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Neuroprotection by caffeine and more specific A2A receptor antagonists in animal models of Parkinson's disease.
Neurology. 2003 Dec 09; 61(11 Suppl 6):S55-61.Neur

Abstract

A remarkable convergence of epidemiologic and laboratory data has raised the possibility that caffeine reduces the risk of developing Parkinson's disease (PD) by preventing the degeneration of nigrostriatal dopaminergic neurons. The authors review the evidence that caffeine and more specific antagonists of the adenosine A2A receptor protect dopaminergic neurons in several toxin models of PD. Other studies demonstrating protection by A2A receptor inactivation in animal models of stroke, Huntington's disease, and Alzheimer's disease suggest a more global role of A2A receptors in neuronal injury and degeneration. Although the cellular and molecular mechanisms by which A2A receptors contribute to neuronal death are not yet established, several intriguing possibilities have emerged. Now with preliminary clinical data substantiating the antiparkinsonian symptomatic benefit of A2A receptor blockade, the prospects for a complementary neuroprotective benefit have enhanced the therapeutic potential of A2A antagonists in PD.

Authors+Show Affiliations

Department of Neurology, Massachusetts General Hospital, Boston, MA 02129, USA. michaels@helix.mgh.harvard.eduNo affiliation info availableNo affiliation info availableNo affiliation info availableNo affiliation info availableNo affiliation info availableNo affiliation info available

Pub Type(s)

Journal Article
Research Support, Non-U.S. Gov't
Research Support, U.S. Gov't, P.H.S.
Review

Language

eng

PubMed ID

14663012

Citation

Schwarzschild, Michael A., et al. "Neuroprotection By Caffeine and More Specific A2A Receptor Antagonists in Animal Models of Parkinson's Disease." Neurology, vol. 61, no. 11 Suppl 6, 2003, pp. S55-61.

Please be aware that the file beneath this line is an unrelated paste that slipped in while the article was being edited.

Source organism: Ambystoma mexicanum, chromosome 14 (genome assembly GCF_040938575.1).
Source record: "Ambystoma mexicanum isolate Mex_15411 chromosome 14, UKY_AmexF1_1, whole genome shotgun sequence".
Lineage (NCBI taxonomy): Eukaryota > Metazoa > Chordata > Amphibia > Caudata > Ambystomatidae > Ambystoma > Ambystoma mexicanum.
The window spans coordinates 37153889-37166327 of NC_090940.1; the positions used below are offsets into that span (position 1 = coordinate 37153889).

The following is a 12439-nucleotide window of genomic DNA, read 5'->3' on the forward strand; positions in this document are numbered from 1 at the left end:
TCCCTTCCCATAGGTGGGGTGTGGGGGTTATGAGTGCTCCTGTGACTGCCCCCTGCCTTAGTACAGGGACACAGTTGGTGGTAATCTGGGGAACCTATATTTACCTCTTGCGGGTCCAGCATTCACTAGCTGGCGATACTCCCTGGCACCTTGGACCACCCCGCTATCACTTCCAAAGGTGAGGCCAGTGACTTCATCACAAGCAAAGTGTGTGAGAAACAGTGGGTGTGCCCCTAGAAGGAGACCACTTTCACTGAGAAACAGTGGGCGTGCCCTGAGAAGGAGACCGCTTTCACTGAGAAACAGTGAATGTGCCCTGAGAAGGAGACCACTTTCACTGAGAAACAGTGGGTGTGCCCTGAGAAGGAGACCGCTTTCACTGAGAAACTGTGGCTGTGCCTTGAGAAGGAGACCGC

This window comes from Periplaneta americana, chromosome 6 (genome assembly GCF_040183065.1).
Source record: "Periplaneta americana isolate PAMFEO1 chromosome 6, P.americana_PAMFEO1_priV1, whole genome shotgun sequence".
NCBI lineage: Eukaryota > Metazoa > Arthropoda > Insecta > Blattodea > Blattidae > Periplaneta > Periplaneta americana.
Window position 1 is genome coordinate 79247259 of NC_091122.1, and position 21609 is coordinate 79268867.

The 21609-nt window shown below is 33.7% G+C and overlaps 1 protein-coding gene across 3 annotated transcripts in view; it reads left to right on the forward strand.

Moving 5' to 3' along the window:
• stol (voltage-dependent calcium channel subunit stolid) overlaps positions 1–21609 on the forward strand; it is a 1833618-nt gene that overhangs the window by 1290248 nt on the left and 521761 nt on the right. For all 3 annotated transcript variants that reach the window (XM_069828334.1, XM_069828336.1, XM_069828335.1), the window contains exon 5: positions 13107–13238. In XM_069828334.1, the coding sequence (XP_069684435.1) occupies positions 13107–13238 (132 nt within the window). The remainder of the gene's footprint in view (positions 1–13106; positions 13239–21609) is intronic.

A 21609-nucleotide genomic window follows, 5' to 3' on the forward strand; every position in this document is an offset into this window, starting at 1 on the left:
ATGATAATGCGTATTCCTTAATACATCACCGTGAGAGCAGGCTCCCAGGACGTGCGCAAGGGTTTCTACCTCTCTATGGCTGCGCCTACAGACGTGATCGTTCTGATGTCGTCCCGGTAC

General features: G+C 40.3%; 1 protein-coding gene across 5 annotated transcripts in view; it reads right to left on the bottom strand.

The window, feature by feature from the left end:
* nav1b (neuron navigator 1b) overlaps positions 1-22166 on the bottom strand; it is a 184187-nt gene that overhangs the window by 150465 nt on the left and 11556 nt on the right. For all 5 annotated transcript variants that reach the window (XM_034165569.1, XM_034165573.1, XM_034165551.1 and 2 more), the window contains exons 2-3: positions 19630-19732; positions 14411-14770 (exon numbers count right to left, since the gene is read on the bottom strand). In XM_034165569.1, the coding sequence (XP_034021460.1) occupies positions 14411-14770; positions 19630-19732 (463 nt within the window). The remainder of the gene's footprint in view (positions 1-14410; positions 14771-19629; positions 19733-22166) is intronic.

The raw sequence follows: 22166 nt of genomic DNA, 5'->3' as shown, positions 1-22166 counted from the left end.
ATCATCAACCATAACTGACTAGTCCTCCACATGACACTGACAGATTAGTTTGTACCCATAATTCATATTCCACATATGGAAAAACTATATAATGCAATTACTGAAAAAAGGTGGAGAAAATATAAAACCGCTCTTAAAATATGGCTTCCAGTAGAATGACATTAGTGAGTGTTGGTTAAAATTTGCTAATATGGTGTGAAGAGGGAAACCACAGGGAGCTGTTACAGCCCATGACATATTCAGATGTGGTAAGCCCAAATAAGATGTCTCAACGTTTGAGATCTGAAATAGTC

Schwarzschild MA, Xu K, Oztas E, et al. Neuroprotection by caffeine and more specific A2A receptor antagonists in animal models of Parkinson's disease. Neurology. 2003;61(11 Suppl 6):S55-61.
Schwarzschild, M. A., Xu, K., Oztas, E., Petzer, J. P., Castagnoli, K., Castagnoli, N., & Chen, J. F. (2003). Neuroprotection by caffeine and more specific A2A receptor antagonists in animal models of Parkinson's disease. Neurology, 61(11 Suppl 6), S55-61.
Schwarzschild MA, et al. Neuroprotection By Caffeine and More Specific A2A Receptor Antagonists in Animal Models of Parkinson's Disease. Neurology. 2003 Dec 9;61(11 Suppl 6):S55-61. PubMed PMID: 14663012.
* Article titles in AMA citation format should be in sentence-case
TY - JOUR T1 - Neuroprotection by caffeine and more specific A2A receptor antagonists in animal models of Parkinson's disease. AU - Schwarzschild,Michael A, AU - Xu,Kui, AU - Oztas,Emin, AU - Petzer,Jacobus P, AU - Castagnoli,Kay, AU - Castagnoli,Neal,Jr AU - Chen,Jiang-Fan, PY - 2003/12/10/pubmed PY - 2004/2/12/medline PY - 2003/12/10/entrez SP - S55 EP - 61 JF - Neurology JO - Neurology VL - 61 IS - 11 Suppl 6 N2 - A remarkable convergence of epidemiologic and laboratory data has raised the possibility that caffeine reduces the risk of developing Parkinson's disease (PD) by preventing the degeneration of nigrostriatal dopaminergic neurons. The authors review the evidence that caffeine and more specific antagonists of the adenosine A2A receptor protect dopaminergic neurons in several toxin models of PD. Other studies demonstrating protection by A2A receptor inactivation in animal models of stroke, Huntington's disease, and Alzheimer's disease suggest a more global role of A2A receptors in neuronal injury and degeneration. Although the cellular and molecular mechanisms by which A2A receptors contribute to neuronal death are not yet established, several intriguing possibilities have emerged. Now with preliminary clinical data substantiating the antiparkinsonian symptomatic benefit of A2A receptor blockade, the prospects for a complementary neuroprotective benefit have enhanced the therapeutic potential of A2A antagonists in PD. SN - 1526-632X UR - https://www.unboundmedicine.com/medline/citation/14663012/Neuroprotection_by_caffeine_and_more_specific_A2A_receptor_antagonists_in_animal_models_of_Parkinson's_disease_ DB - PRIME DP - Unbound Medicine ER -